Look at the table below. This is a table that shows the approximate value of the integral
as a function of the number of segments used in the Trapezoidal rule and the corresponding true error.
n |
Value |
E_{t} |
1 |
11868 |
-807 |
2 |
11266 |
-205 |
3 |
11153 |
-91.4 |
4 |
11113 |
-51.5 |
5 |
11094 |
-33.0 |
6 |
11084 |
-22.9 |
7 |
11078 |
-16.8 |
8 |
11074 |
-12.9 |
The true error for n=1 is -807 and for n=2 is -205. As you can see the quarter of -807 is approximately -201.75 and close to the true error for n=2. Is this a coincidence?
Look at the true error for n=2 which is -205 and for n=4 is -51.5. As you can see the quarter of -205 is approximately -51.75 and close to the value of the true error for n=4. Is this a coincidence?
No. This is because the true error in a single segment trapezoidal rule is
where c is some point not known but in the domain [a,b] of . It can be then shown (see page 14 of this pdf file for full proof) that for the multiple segment trapezoidal rule, the true error is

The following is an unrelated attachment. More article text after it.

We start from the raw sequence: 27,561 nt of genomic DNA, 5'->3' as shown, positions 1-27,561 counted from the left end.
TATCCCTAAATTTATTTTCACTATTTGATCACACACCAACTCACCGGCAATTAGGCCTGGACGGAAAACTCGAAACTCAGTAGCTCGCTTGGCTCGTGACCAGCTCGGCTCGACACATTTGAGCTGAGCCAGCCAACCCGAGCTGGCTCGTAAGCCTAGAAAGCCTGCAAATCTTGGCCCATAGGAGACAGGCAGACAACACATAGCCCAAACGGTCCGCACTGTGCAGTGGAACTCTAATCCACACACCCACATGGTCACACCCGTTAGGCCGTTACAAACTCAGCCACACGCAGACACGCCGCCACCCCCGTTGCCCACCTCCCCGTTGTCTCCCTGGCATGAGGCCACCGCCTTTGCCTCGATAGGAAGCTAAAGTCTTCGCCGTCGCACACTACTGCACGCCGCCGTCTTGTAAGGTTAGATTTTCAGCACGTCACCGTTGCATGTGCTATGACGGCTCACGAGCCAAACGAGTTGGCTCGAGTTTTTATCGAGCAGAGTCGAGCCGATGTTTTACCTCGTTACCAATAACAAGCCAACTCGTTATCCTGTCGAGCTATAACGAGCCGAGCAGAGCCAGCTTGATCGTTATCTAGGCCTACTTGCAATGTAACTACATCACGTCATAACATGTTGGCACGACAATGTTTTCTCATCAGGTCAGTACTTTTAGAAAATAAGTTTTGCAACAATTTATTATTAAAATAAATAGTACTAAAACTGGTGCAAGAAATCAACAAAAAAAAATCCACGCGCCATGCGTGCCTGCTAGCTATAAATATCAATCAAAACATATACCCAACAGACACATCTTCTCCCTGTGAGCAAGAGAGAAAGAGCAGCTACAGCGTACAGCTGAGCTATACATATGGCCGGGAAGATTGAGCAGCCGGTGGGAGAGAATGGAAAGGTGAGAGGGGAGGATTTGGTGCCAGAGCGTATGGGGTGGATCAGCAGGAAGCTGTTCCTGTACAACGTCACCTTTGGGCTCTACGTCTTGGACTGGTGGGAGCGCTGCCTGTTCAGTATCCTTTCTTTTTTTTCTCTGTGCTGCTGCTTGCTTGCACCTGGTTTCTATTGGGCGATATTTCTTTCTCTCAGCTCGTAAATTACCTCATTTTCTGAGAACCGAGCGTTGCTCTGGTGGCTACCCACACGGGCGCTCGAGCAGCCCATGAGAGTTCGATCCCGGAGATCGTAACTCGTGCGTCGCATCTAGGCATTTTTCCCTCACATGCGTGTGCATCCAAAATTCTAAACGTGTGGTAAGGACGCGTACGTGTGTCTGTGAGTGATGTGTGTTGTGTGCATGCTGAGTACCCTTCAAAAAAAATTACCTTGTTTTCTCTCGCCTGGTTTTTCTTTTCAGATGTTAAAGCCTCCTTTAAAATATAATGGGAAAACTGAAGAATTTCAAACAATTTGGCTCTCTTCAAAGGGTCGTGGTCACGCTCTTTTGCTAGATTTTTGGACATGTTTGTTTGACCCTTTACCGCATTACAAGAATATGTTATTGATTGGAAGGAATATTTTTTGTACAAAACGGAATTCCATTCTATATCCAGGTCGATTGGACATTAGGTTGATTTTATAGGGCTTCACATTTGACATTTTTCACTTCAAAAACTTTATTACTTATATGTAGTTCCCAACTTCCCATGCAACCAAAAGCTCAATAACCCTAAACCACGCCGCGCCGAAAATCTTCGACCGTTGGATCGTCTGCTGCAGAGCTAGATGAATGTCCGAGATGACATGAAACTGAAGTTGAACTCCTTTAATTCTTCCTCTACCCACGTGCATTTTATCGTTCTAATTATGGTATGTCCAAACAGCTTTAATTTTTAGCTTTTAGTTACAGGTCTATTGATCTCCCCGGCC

where the is an average value of the second derivative of the function f(x) calculated at some point within each of the n segments. Since a and b are constant, and becomes almost a constant as n increases, the true error is approximately inversely proportional to the square of the number of segments.
Note to the reader: Develop a similar table as given above for an integral of your choice and see it for yourself if the true error gets approximately quartered as the number of segments is doubled.
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